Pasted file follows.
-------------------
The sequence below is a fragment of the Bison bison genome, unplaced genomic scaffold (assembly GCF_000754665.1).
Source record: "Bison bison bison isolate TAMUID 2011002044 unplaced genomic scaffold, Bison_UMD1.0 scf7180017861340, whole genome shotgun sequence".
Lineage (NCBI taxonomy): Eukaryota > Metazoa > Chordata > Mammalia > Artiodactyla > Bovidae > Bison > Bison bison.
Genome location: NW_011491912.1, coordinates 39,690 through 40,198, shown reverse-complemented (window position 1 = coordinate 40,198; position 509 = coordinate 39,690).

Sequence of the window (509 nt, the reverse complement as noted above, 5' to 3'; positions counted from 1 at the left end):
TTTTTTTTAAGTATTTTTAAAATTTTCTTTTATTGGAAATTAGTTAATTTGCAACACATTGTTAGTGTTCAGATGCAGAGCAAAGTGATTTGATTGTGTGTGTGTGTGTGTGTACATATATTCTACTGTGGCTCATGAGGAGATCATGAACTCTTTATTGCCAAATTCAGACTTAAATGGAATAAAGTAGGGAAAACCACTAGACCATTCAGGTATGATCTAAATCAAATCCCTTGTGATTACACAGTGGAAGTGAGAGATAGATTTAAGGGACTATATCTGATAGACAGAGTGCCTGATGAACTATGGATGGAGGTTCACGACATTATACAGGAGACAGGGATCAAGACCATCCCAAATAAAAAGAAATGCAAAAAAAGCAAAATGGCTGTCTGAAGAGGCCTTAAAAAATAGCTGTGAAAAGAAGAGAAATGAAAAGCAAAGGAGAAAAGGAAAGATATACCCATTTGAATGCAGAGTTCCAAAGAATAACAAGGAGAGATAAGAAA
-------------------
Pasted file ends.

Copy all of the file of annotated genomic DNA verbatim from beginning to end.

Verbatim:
The sequence below is a fragment of the Bison bison genome, unplaced genomic scaffold (assembly GCF_000754665.1).
Source record: "Bison bison bison isolate TAMUID 2011002044 unplaced genomic scaffold, Bison_UMD1.0 scf7180017861340, whole genome shotgun sequence".
Lineage (NCBI taxonomy): Eukaryota > Metazoa > Chordata > Mammalia > Artiodactyla > Bovidae > Bison > Bison bison.
Genome location: NW_011491912.1, coordinates 39,690 through 40,198, shown reverse-complemented (window position 1 = coordinate 40,198; position 509 = coordinate 39,690).

Sequence of the window (509 nt, the reverse complement as noted above, 5' to 3'; positions counted from 1 at the left end):
TTTTTTTTAAGTATTTTTAAAATTTTCTTTTATTGGAAATTAGTTAATTTGCAACACATTGTTAGTGTTCAGATGCAGAGCAAAGTGATTTGATTGTGTGTGTGTGTGTGTGTACATATATTCTACTGTGGCTCATGAGGAGATCATGAACTCTTTATTGCCAAATTCAGACTTAAATGGAATAAAGTAGGGAAAACCACTAGACCATTCAGGTATGATCTAAATCAAATCCCTTGTGATTACACAGTGGAAGTGAGAGATAGATTTAAGGGACTATATCTGATAGACAGAGTGCCTGATGAACTATGGATGGAGGTTCACGACATTATACAGGAGACAGGGATCAAGACCATCCCAAATAAAAAGAAATGCAAAAAAAGCAAAATGGCTGTCTGAAGAGGCCTTAAAAAATAGCTGTGAAAAGAAGAGAAATGAAAAGCAAAGGAGAAAAGGAAAGATATACCCATTTGAATGCAGAGTTCCAAAGAATAACAAGGAGAGATAAGAAA